The pay ratio between top bosses and their average employees has narrowed, according to new research published this morning.
Figures from the High Pay Centre show that the pay ratio dropped from 148:1 to 140:1 between 2014 and 2015, even though the typical pay packet of FTSE 100 chief execs jumped from £4.96m to £5.48m.
The data comes just weeks after new Prime Minister Theresa May launched a scathing attack on boardroom pay, and during a year in which shareholders have targeted the remuneration of several big-name chief executives.
Stefan Stern, the outspoken director of the High Pay Centre, slammed the “very slight easing” of the pay ratio as “still an extraordinary gap by historic standards”, adding it was not totally clear what had driven the closing of the gap.
However, Oliver Parry, head of corporate governance at the Institute of Directors, told City A.M. pay ratios read out of context could be misleading.
“A pay ratio for an investment bank is going to be small between the median employee salary and the chief executive whereas at [a supermarket], it’s going to be huge,” said Parry.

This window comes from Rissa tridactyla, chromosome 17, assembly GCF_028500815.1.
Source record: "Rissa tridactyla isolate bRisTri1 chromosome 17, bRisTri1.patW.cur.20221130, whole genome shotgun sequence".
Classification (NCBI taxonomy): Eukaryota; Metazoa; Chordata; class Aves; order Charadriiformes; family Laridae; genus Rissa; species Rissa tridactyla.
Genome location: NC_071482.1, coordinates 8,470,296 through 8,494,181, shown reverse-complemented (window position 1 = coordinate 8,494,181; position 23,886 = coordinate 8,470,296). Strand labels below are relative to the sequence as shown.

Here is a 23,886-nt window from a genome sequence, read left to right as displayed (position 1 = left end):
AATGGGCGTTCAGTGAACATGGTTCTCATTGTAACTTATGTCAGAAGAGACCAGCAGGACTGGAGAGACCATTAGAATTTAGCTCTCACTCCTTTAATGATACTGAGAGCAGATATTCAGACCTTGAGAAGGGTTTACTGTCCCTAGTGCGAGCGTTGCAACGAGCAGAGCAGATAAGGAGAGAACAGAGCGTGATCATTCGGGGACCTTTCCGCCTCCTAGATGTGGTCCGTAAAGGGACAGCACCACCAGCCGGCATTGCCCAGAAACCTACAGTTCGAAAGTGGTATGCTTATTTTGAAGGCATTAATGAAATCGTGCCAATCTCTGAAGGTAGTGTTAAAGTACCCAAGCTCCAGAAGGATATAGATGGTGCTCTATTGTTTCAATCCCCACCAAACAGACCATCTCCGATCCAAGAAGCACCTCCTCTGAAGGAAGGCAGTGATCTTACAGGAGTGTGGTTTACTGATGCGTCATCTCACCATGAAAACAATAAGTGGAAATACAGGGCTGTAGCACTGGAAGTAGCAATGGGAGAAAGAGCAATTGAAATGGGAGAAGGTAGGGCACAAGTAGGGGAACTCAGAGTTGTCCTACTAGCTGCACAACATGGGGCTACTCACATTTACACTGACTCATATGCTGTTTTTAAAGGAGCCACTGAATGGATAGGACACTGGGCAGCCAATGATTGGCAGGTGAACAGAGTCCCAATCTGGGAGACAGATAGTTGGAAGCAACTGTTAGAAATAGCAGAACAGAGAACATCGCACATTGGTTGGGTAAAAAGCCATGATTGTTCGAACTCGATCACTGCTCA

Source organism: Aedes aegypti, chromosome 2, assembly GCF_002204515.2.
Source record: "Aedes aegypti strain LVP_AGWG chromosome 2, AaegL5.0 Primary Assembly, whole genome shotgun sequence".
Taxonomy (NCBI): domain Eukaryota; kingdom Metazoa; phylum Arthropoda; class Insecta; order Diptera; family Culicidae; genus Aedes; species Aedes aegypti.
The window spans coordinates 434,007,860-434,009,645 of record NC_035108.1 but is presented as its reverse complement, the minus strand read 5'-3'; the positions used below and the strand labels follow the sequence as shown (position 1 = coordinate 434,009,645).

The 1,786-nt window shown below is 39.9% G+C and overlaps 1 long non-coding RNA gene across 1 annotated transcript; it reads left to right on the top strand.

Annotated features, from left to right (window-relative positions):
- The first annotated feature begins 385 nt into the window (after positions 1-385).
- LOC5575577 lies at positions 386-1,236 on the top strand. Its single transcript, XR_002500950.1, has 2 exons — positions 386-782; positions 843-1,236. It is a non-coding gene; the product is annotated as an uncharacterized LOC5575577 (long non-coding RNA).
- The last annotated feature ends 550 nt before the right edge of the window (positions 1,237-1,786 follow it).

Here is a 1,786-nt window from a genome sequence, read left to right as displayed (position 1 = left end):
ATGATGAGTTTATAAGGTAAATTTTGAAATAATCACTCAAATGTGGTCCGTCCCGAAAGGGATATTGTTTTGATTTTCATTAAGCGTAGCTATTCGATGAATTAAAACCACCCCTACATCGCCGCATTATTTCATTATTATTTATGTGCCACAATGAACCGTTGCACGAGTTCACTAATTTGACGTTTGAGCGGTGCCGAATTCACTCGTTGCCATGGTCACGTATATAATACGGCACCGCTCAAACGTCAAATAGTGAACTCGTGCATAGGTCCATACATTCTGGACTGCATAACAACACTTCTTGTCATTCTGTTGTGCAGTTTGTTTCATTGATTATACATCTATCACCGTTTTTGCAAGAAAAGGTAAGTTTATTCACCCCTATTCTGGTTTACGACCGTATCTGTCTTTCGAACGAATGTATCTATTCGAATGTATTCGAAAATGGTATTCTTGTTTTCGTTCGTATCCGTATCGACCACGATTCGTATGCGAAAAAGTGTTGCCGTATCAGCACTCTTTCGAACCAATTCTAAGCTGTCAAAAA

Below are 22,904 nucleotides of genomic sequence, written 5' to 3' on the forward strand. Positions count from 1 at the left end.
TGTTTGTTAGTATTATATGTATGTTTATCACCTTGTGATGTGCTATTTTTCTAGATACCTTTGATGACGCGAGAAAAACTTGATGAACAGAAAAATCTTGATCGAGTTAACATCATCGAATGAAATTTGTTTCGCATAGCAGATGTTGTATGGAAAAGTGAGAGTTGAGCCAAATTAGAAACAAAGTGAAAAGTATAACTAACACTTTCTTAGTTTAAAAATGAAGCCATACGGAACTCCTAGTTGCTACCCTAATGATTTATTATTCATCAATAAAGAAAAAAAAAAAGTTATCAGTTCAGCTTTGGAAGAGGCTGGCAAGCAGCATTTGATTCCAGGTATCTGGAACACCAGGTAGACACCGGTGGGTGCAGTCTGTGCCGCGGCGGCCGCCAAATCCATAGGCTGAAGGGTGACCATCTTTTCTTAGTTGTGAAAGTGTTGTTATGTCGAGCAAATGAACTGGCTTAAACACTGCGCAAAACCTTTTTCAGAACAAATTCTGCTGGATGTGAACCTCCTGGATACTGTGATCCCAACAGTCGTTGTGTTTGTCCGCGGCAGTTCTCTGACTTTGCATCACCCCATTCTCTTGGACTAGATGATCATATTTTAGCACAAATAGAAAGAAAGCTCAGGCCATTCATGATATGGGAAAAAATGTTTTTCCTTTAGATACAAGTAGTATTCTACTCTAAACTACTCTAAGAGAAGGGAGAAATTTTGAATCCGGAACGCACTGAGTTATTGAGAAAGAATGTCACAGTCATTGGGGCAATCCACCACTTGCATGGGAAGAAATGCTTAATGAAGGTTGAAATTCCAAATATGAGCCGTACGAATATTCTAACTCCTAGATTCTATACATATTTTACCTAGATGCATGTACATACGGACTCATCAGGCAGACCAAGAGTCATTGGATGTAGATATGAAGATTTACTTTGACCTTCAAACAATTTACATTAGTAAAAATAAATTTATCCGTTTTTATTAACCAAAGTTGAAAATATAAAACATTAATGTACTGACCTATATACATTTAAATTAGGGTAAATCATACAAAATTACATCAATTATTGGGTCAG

“But that doesn’t mean necessarily there’s a massive problem with the quantum of chief executives’ pay. It just means that they employ a different type of worker.”
Meanwhile the Prime Minister, who last month called the gap between top dog and worker pay “irrational, unhealthy and growing”, has already pledged various measures to make pay fairer, including forcing companies to make their pay ratios public and making shareholder votes on executive pay binding.
“The PM should call a high pay summit and listen to the key stakeholders on why the executive pay process has become uncontrollable and what can be done. Companies need to justify their ridiculous pay ratios in terms of their business models and begin a process of treating executive directors like any other employees for pay purposes,” a spokesperson for shareholder interest group Pensions & Investment Research Consultants (Pirc) added.
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The High Pay Centre report highlighted areas where there was more work to be done, such as the lack of FTSE 100 companies which had been accredited by the Living Wage Foundation.
Travel giant TUI is the only FTSE 100 to have employee representatives on its board, something that May has also advocated and the Pirc spokesperson commented would help “reel in the excessiveness” of boardroom pay.
This year’s AGM season delivered a number of bloody noses to top bosses. In particular, shareholders were quick to show their anger over BP boardroom pay, with 59.29 per cent voting against chief executive Bob Dudley’s £14m deal.
“This government is committed to building an economy that works for all,” a spokesperson told City A.M.
“As part of this we want to see stronger shareholder oversight of executive pay and greater transparency including better reporting of bonus targets and pay ratios. As well as simplifying the way bonuses are paid so that incentives are better aligned with the long-term interests of the company and its shareholders.”